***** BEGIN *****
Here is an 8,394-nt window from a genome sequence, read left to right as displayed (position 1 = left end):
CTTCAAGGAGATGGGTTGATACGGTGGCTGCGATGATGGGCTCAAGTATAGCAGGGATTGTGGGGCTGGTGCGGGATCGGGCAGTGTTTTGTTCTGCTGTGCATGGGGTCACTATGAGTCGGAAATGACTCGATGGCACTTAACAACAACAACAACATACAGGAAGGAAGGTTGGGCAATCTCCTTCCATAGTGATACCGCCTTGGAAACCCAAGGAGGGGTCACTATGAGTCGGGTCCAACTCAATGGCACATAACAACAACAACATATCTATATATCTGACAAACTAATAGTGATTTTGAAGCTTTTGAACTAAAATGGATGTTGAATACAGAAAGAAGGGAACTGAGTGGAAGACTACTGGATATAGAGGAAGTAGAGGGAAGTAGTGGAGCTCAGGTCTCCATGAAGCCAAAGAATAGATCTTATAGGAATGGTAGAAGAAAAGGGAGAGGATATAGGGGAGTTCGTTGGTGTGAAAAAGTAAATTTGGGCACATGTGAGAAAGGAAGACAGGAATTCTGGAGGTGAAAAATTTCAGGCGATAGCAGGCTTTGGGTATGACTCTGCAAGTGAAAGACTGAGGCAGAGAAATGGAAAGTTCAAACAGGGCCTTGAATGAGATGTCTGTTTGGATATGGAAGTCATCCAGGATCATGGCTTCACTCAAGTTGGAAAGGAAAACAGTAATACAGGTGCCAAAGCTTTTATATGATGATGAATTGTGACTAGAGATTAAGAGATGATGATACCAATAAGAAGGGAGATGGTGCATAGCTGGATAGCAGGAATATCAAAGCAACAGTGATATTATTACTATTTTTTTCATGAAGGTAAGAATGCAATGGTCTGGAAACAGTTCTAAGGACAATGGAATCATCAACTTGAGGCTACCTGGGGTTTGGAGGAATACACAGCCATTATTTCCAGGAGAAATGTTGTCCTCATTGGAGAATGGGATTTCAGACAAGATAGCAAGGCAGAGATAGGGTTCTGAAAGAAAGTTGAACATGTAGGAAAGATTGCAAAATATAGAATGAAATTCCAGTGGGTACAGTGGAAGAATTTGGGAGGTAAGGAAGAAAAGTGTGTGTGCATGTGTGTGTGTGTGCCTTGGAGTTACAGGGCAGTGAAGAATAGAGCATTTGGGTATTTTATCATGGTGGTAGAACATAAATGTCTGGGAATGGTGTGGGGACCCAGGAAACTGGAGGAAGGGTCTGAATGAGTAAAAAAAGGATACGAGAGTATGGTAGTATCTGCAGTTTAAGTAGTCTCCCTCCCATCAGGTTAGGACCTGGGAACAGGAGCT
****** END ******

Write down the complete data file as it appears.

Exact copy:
Here is an 8,394-nt window from a genome sequence, read left to right as displayed (position 1 = left end):
CTTCAAGGAGATGGGTTGATACGGTGGCTGCGATGATGGGCTCAAGTATAGCAGGGATTGTGGGGCTGGTGCGGGATCGGGCAGTGTTTTGTTCTGCTGTGCATGGGGTCACTATGAGTCGGAAATGACTCGATGGCACTTAACAACAACAACAACATACAGGAAGGAAGGTTGGGCAATCTCCTTCCATAGTGATACCGCCTTGGAAACCCAAGGAGGGGTCACTATGAGTCGGGTCCAACTCAATGGCACATAACAACAACAACATATCTATATATCTGACAAACTAATAGTGATTTTGAAGCTTTTGAACTAAAATGGATGTTGAATACAGAAAGAAGGGAACTGAGTGGAAGACTACTGGATATAGAGGAAGTAGAGGGAAGTAGTGGAGCTCAGGTCTCCATGAAGCCAAAGAATAGATCTTATAGGAATGGTAGAAGAAAAGGGAGAGGATATAGGGGAGTTCGTTGGTGTGAAAAAGTAAATTTGGGCACATGTGAGAAAGGAAGACAGGAATTCTGGAGGTGAAAAATTTCAGGCGATAGCAGGCTTTGGGTATGACTCTGCAAGTGAAAGACTGAGGCAGAGAAATGGAAAGTTCAAACAGGGCCTTGAATGAGATGTCTGTTTGGATATGGAAGTCATCCAGGATCATGGCTTCACTCAAGTTGGAAAGGAAAACAGTAATACAGGTGCCAAAGCTTTTATATGATGATGAATTGTGACTAGAGATTAAGAGATGATGATACCAATAAGAAGGGAGATGGTGCATAGCTGGATAGCAGGAATATCAAAGCAACAGTGATATTATTACTATTTTTTTCATGAAGGTAAGAATGCAATGGTCTGGAAACAGTTCTAAGGACAATGGAATCATCAACTTGAGGCTACCTGGGGTTTGGAGGAATACACAGCCATTATTTCCAGGAGAAATGTTGTCCTCATTGGAGAATGGGATTTCAGACAAGATAGCAAGGCAGAGATAGGGTTCTGAAAGAAAGTTGAACATGTAGGAAAGATTGCAAAATATAGAATGAAATTCCAGTGGGTACAGTGGAAGAATTTGGGAGGTAAGGAAGAAAAGTGTGTGTGCATGTGTGTGTGTGTGCCTTGGAGTTACAGGGCAGTGAAGAATAGAGCATTTGGGTATTTTATCATGGTGGTAGAACATAAATGTCTGGGAATGGTGTGGGGACCCAGGAAACTGGAGGAAGGGTCTGAATGAGTAAAAAAAGGATACGAGAGTATGGTAGTATCTGCAGTTTAAGTAGTCTCCCTCCCATCAGGTTAGGACCTGGGAACAGGAGCT